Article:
“The pandemic has shown us that the optometry and ophthalmology sectors can work together”
Ophthalmologist and medical director of Newmedica, Nigel Kirkpatrick, on how the pandemic has changed the scope of community optometry
20 June 2022
Ophthalmology is the largest outpatient specialty in the NHS, with 7.8 million outpatient appointments annually. Even before the pandemic, our hospital eye services were struggling. Follow-up intervals were extending beyond safe levels and the offer to see more patients in the community was making painfully slow progress.
In response to the pandemic, eye care services in the UK were withdrawn, reduced or restricted. This led to millions of missed eye examinations, delays in treatment and extended waiting times for patients. The current NHS elective care waiting list is the same size as the population of Denmark.
Public dissatisfaction with the NHS is increasing, particularly with the time that it takes to get a GP or hospital appointment. The NHS recovery plan aims to eliminate one year waits by 2025 by recruiting staff from abroad, increasing productivity through digital solutions and using the independent sector to offer more choice to patients. While waiting times are important, the quality of care and providing sufficient capacity are the overriding factors in dealing with the backlog. Making in-roads takes time. Staffing is a big concern, yet current NHS plans do not address this workforce issue.
Even before the pandemic, our hospital eye services were struggling. Follow-up intervals were extending beyond safe levels and the offer to see more patients in the community was making painfully slow progress
Capital equipment in medical facilities also needs long term planning. I strongly support the worthwhile incentive to increase services using the payment by results mechanism.
We also need changes in working practices that sustain improvements in productivity. The switch to day surgery has happened over the last 20 years, but COVID-19 has demonstrated our ability to shift rapidly, for example, to virtual clinics and streamlined pathways that reduce time spent in waiting rooms and enable the management of services using virtual meetings.
The pandemic has shown us that optometry and ophthalmology sectors can work together to support patients with their eye health needs, delivering effective and innovative care pathways in an accessible community-based setting.
There will be a lasting legacy of COVID-19 for some years and there simply are not enough ophthalmologists in the UK to respond. Optometry remains the front line for patients with significant eye disease, working with primary care ophthalmology in the community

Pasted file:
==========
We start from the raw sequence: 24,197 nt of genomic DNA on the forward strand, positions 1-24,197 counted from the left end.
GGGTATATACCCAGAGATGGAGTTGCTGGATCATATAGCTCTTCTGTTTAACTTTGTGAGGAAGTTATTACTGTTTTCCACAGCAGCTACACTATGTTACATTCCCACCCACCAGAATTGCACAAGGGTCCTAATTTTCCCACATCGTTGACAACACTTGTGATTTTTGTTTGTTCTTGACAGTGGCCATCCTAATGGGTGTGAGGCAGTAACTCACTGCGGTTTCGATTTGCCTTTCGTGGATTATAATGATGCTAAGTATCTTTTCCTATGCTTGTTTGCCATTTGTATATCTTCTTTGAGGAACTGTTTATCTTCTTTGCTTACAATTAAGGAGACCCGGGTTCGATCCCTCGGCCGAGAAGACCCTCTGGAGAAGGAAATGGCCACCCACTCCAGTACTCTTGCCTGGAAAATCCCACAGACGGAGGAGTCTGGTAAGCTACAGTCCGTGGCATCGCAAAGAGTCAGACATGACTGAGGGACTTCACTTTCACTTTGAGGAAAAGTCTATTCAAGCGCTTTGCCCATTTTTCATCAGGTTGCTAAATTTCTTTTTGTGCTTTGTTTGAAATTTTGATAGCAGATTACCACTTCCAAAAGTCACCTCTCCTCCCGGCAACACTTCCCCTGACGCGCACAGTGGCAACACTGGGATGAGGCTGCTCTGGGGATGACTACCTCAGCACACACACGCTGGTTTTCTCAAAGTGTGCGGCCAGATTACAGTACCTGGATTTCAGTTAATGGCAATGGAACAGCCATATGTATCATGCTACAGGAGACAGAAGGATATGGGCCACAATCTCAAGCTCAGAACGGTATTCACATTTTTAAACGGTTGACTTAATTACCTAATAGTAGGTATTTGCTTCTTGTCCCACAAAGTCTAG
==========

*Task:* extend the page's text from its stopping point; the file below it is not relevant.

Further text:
The future direction
As an ophthalmologist, I believe it’s vital that I provide personal patient care and build connections with optometrists as we work in partnership on important aspects of patient care, such as having a clear referral route, high-quality patient outcomes, and the management of post-operative issues. With these in mind, as optometrists it’s worth considering how well you know the team or surgeon you refer to and their posterior capsule rupture rate. For example, what kind of access to clinical advice do you have? Is there a 24/7 phone number you can call? And, of course, reflect on what your patients tell you.
There will be a lasting legacy of COVID-19 for some years and there simply are not enough ophthalmologists in the UK to respond. Optometry remains the front line for patients with significant eye disease, working with primary care ophthalmology in the community. We urgently require an integrated workforce, operating closer to patients’ homes with detailed patient knowledge.
I believe ophthalmology and optometry will become fully integrated as we contribute our expertise as highly skilled clinicians.
As optometrists upskill through glaucoma certification and independent prescribing, and engage with local consultants for shared CPD, case-based discussions and clinical advice queries, we will develop teams with an unrivalled skillset to diagnose and treat our patients.
About the author
Nigel Kirkpatrick is a consultant ophthalmologist based in Gloucestershire working in both NHS and private practice. He is also medical director of Newmedica.
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